Team Project: Beeswax Art

Beeswax Painting

I still had a huge amount of old beeswax sitting around, leftover from way back when we made teacup candles.  Just blue, though.  Three shades of blue.

Beeswax Painting

I also had a 24″ x 24″ piece of hardboard that I bought back when I had a different sort of idea for the tree branch coat racks.

Beeswax Painting

Beeswax Painting

We can’t waste these things, right?  Well, here’s what the Pie and I came up with together, and I don’t think I would have been able to do this solo. This was our initial plan. A beeswax painting of an ocean scene, a fishing boat attached to a fishing net.

Beeswax Painting

Some hemp string will stand in for rope, and this onion bag will be our net.

Beeswax Painting

But first we had to prep our “canvas”. I took the board outside and sprayed it with Gesso.

Beeswax Painting

Then we needed to prep our supplies. We took the three colours of wax, ripped up the sheets, and jammed them into 3 large canning jars.

Beeswax Painting

Then we plopped them in our canner.

Beeswax Painting

Of course, being full of wax sheets, they floated and tipped over and some of them got some water inside them (which will actually be important later on). So we had to wedge them in place with other jars filled with water and a round wire rack on top.

Beeswax Painting

We brought the water to a simmer and slowly the wax began to melt. As it opened up more space in the jars, we tore up more wax and dropped it in.

Beeswax Painting

Beeswax Painting

And while we were working on that, we also laid out our work area with lots of newspaper.  And I mean several overlapping layers.

Beeswax Painting

Finally we were ready to pour some wax. We wrapped dish towels around the jars to protect our hands.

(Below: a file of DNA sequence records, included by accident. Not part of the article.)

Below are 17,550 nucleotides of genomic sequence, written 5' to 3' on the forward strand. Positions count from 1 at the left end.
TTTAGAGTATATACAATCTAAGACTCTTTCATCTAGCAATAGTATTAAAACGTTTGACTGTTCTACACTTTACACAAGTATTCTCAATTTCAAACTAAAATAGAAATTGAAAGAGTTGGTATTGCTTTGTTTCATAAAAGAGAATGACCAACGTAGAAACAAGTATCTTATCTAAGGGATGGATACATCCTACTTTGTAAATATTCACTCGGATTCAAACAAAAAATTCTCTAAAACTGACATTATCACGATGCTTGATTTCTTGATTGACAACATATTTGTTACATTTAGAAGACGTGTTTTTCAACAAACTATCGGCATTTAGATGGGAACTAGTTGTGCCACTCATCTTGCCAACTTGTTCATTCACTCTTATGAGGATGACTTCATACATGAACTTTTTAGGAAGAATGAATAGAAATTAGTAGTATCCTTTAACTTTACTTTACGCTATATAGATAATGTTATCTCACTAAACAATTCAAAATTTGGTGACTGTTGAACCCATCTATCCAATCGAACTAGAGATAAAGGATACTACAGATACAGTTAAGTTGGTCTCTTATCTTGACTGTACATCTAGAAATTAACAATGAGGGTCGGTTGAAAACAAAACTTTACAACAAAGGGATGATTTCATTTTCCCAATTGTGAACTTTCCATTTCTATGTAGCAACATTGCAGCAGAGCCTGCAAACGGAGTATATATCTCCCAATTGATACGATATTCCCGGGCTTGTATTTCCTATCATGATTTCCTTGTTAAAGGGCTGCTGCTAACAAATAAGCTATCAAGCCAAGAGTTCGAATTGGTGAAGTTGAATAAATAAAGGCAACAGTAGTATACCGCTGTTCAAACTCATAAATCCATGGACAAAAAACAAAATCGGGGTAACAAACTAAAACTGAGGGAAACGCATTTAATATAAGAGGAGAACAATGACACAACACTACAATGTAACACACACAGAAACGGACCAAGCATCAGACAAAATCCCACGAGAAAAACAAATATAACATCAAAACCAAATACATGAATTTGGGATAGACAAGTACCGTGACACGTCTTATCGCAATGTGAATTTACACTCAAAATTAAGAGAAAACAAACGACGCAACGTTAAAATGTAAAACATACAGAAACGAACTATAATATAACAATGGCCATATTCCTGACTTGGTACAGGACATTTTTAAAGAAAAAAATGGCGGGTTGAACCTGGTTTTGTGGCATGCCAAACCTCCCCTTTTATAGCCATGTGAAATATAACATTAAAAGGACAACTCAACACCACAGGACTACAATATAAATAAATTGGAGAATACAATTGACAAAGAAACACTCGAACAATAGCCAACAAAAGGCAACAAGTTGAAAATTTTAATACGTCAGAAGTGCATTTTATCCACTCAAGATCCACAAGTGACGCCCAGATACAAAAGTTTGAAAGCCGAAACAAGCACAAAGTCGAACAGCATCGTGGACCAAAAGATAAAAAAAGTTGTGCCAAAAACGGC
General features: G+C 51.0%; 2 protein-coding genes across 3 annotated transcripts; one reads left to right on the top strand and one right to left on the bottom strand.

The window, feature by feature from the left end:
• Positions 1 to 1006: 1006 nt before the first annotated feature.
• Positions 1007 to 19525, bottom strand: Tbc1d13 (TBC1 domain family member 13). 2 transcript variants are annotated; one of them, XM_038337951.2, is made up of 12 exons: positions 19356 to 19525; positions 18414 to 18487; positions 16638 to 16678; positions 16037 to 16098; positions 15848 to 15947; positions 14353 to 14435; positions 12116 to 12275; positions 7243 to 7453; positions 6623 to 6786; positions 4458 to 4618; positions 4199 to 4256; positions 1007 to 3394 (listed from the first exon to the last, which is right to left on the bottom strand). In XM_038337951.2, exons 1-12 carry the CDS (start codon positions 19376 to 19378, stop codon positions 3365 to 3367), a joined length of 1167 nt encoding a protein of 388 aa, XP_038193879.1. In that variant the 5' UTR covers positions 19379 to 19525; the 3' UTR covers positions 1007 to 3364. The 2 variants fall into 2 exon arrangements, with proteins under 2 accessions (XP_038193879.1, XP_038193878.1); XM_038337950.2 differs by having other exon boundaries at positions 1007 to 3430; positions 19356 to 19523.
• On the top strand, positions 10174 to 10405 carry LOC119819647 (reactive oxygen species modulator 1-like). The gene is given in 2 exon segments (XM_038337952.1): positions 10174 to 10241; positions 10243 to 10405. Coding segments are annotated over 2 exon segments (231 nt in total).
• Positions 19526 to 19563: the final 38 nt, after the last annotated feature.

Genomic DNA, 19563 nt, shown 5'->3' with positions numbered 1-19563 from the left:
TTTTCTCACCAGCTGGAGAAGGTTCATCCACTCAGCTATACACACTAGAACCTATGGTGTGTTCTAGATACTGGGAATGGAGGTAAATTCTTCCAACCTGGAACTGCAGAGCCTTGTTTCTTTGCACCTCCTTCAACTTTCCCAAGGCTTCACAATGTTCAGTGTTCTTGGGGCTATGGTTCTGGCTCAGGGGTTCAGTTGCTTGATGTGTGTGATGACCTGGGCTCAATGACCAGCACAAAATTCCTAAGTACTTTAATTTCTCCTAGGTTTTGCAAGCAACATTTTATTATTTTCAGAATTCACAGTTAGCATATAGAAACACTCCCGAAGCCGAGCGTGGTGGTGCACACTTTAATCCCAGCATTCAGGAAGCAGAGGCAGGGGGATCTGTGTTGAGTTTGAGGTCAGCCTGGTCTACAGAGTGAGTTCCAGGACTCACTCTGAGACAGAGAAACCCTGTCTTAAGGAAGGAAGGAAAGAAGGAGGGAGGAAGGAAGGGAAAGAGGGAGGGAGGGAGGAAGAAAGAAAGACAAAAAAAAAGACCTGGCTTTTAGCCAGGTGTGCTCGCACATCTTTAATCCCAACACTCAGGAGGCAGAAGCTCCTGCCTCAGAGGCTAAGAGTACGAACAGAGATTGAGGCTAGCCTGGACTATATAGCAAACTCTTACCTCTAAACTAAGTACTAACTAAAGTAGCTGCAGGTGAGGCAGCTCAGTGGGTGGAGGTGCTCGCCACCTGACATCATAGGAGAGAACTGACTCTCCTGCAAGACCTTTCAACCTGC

Beeswax Painting

The initial pour was a little nerve-wracking because we didn’t know what we were doing.

Beeswax Painting

The second one was a bit better, and we started trying to move the wax around a bit before it hardened.

Beeswax Painting

Eventually we ended up with a solid layer covering all the white stuff.

Beeswax Painting

We didn’t end up liking the texture we’d put into the wax with our hands, but we did discover two interesting side effects. We discovered that when we poured the wax at the same time we got these cool marble patterns.

Beeswax Painting

And remember that water that got into the wax? Well it showed up again when we were at the bottom of the jars, and resulted in these neat bubbles.

Beeswax Painting

We decided to do a second layer of wax, now that we kind of had an idea about how this was supposed to go. While we waited for it to melt, I laid out where I thought our fishing net and line would go. It was easy to warm up the wax with a hairdryer and then simply press the net into place.

Beeswax Painting

The original plan was to make the fishing boat out of origami and then just press it into the warm wax, but we changed our minds and decided on an aluminum boat — because many of them are made out of aluminum in reality. Fortunately we had a few tin cans in the recycling and a nice pair of tin snips.

Beeswax Painting

We elevated one side of the canvas so that the wax would flow in the same direction. Gren helped.

Beeswax Painting

Then we poured, using lighter wax up where the sky would be and darker wax in the deeper part of the ocean. We poured some over the net as well to make it look partially submerged.

Beeswax Painting

A close-up of the marbling and bubbles in the boat’s “wake.” Those bubbles are full of water, not air, so we needed to pop them and dry out the water.

Beeswax Painting

While the wax was still warm, we cut it away from the stuff that spilled over the edges of the canvas using a sharp knife and a hairdryer to keep the wax pliable.

Beeswax Painting

Then I heated up a section of the wax and pressed in our little aluminum boat.

Beeswax Painting